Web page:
Ending The Drug War Could Add $100 Billion To The US Economy
The archaic drug war in the United States could seriously benefit millions of people with chronic illnesses if it ends, and the added $100 billion injected to the US economy wouldn’t hurt either.
A new report from the Cato Institute, a libertarian think tank, revealed that if federal prohibition of all drugs comes to an end has projected that $100 billion in law enforcement savings and annual tax revenues could boost the country’s annual budget. According to Jeffrey Miron, Cato Institute director of economic studies and a director of undergraduate studies at the Economics Department of Harvard: “At both the federal and state levels, government budgets would benefit enormously from drug legalization policies.”
“This report estimates that $47.9 billion is spent annually on drug prohibition enforcement, whereas $58.8 billion could potentially be raised in tax revenue,” Miron writes in the report. In 2010, Miron released a similar report discussing the monetary benefits that legalizing cannabis and other drugs could bring in. However, the new projections have surpassed anything that we previously thought possible, thanks to numerous other states legalizing cannabis since then.
“Washington collected nearly $70 million in marijuana tax revenues during the first year of legalization, almost exactly the estimate in the 2010 report once adjusted for inflation. In fiscal year 2016, however, Washington collected nearly triple that amount, and in fiscal year 2017 tax revenues reached nearly $320 million. Oregon collected only $20.6 million in fiscal year 2016, about half the 2010 estimate, but it collected $70.3 million in fiscal year 2017, well above the 2010 estimate. In Colorado, marijuana tax revenues have risen from $67.6 million in calendar year 2014 to $247.4 million in calendar year 2017. Even adjusting for inflation, those figures far outstrip the 2010 estimates as well as the updated estimates presented in this paper,” writes the report.
Additionally, Miron states that the new analysis’ higher numbers could also be a result of healthy revenues thanks to cannabis tourism; but another reason could also be the fact that cannabis prices haven’t dropped as much as originally expected during legalization.
“Revenues may continue to increase over time as more stores open or if demand increases as a result of greater cultural acceptance of marijuana,” Miron writes. “But revenues in existing legalization states may also moderate if other states or the federal government legalizes marijuana. Another consideration is that a nontrivial share of tax revenue in Colorado, Oregon, and Washington has been generated from collection of one-time application and licensing fees… As recreational marijuana becomes a more established industry, states will likely see a decline in the number of new entrants and therefore a decline in licensing revenue.”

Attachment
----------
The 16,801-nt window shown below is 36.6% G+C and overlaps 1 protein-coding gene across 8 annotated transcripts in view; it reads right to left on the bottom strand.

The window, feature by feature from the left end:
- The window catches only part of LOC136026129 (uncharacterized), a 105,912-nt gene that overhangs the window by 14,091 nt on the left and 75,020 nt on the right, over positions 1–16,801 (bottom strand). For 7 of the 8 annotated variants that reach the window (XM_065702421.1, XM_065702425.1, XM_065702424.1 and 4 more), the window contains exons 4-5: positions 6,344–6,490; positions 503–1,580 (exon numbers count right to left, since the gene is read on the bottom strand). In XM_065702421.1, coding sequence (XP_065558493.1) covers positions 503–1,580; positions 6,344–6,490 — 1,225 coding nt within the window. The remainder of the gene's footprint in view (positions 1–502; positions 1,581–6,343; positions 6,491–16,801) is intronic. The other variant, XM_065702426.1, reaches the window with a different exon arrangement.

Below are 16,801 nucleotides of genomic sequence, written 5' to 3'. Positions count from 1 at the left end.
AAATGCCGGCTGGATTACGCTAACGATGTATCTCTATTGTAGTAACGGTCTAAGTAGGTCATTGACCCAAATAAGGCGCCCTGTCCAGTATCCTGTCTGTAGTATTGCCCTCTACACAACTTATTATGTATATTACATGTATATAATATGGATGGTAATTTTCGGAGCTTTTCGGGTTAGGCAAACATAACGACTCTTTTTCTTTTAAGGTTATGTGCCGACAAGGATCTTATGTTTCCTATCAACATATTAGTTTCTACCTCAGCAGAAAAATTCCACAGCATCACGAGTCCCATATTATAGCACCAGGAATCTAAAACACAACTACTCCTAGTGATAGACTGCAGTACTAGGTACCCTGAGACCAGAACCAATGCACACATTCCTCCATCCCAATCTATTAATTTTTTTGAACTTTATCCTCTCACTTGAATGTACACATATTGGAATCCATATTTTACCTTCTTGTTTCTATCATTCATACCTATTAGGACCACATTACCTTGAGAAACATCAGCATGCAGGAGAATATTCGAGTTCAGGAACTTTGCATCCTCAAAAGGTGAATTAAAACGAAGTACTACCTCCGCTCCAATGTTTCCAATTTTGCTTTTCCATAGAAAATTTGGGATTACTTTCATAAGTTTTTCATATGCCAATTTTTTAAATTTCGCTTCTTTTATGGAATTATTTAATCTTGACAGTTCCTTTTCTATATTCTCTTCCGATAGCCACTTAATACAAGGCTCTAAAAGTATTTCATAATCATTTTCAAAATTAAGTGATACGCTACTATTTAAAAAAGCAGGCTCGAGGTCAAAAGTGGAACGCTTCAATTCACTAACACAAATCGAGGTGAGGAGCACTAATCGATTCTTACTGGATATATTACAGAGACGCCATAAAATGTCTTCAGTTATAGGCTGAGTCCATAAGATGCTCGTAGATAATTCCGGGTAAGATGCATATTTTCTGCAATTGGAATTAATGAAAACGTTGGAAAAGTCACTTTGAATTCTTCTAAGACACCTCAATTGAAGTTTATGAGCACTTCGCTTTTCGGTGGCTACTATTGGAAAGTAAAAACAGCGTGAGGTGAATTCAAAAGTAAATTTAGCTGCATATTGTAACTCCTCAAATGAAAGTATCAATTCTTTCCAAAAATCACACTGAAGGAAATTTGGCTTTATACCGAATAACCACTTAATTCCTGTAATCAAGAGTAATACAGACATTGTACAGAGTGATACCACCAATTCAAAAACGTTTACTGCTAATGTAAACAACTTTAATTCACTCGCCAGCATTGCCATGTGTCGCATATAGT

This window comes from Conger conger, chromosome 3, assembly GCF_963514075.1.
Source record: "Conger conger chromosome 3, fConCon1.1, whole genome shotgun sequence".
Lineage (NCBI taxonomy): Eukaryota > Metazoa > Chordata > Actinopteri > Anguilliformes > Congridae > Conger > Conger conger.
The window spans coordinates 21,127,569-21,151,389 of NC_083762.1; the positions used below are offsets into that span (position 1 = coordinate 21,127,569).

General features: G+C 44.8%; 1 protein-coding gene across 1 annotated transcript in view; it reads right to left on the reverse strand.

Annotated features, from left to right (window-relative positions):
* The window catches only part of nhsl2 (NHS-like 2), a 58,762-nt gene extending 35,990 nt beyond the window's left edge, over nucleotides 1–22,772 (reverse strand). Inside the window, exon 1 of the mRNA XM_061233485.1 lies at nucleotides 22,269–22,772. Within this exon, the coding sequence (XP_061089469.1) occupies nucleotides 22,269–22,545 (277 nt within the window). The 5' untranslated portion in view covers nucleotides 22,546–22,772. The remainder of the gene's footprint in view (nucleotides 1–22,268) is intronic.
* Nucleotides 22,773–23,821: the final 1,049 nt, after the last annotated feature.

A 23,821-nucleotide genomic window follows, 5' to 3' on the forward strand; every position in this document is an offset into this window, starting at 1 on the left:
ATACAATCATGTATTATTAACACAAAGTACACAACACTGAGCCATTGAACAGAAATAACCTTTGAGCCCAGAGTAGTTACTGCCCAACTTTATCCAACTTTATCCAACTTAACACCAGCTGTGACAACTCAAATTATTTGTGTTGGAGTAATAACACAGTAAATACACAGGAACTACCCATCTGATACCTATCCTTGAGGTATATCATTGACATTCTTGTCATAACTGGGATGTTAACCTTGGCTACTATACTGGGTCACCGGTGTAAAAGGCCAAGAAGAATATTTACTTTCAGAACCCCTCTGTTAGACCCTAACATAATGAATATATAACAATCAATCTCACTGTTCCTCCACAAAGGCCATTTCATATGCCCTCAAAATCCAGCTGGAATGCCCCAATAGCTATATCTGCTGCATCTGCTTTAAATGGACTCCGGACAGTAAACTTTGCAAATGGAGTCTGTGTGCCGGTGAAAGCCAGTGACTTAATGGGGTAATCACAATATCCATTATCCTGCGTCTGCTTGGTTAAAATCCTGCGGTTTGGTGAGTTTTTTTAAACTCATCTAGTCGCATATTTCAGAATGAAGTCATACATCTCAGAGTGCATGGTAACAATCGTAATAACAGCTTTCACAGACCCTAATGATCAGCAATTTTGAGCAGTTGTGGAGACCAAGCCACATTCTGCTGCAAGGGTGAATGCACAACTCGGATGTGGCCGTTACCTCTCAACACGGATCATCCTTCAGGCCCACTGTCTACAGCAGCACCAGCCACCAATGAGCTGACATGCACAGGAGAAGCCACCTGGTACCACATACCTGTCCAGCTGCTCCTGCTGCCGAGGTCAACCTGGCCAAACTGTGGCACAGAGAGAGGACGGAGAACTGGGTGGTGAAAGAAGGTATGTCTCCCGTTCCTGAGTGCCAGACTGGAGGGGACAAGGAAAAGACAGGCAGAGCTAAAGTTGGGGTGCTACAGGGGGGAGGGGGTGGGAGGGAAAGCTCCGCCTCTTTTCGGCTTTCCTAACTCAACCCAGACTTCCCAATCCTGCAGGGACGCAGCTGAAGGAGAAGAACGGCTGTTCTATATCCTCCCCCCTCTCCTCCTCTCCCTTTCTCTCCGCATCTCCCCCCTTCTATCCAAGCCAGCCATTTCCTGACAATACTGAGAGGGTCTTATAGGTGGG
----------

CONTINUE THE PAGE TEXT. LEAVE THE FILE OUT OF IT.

Societal Impact Of Drug Legalization
“Drug legalization affects various social outcomes,” Miron writes. “In the debate over marijuana legalization, academics and the media tend to focus on how legalization affects public health and criminal justice outcomes. But policymakers and scholars should also consider the fiscal effects of drug liberalization. Legalization can reduce government spending, which saves resources for other uses, and it generates tax revenue that transfers income from drug producers and consumers to public coffers.”
Miron also says that the legalization not just of cannabis but also hard drugs such as heroin, cocaine, and MDMA could add $58 billion in tax revenues on top of the $47 billion in law enforcement and spending. “Although media outlets and policymakers mostly focus on marijuana, the minority of budgetary gains would likely come from legalizing heroin and cocaine,” he writes.
These figures don’t even include the potential savings if the opioid crisis was stopped. A recent report released earlier this year revealed that the opioid epidemic is currently costing the US economy a staggering $1 trillion – and growing.
The report, released by a Altarum, a consulting institute, said that the opioid crisis will be costing an additional $500 billion to the US budget until 2020 unless an effective solution has been found. The biggest cost, identified in the report, was the “lost earnings and productivity from overdose deaths – estimated at $800,000 per person based on an average age of 41 among overdose victims.”
Other factors that contributed to lost revenue include the spending on health care, expenses on criminal justice and education, and social services. From 2001 to 2017 alone, healthcare costs related to the opioid crisis peaked $217.5 billion.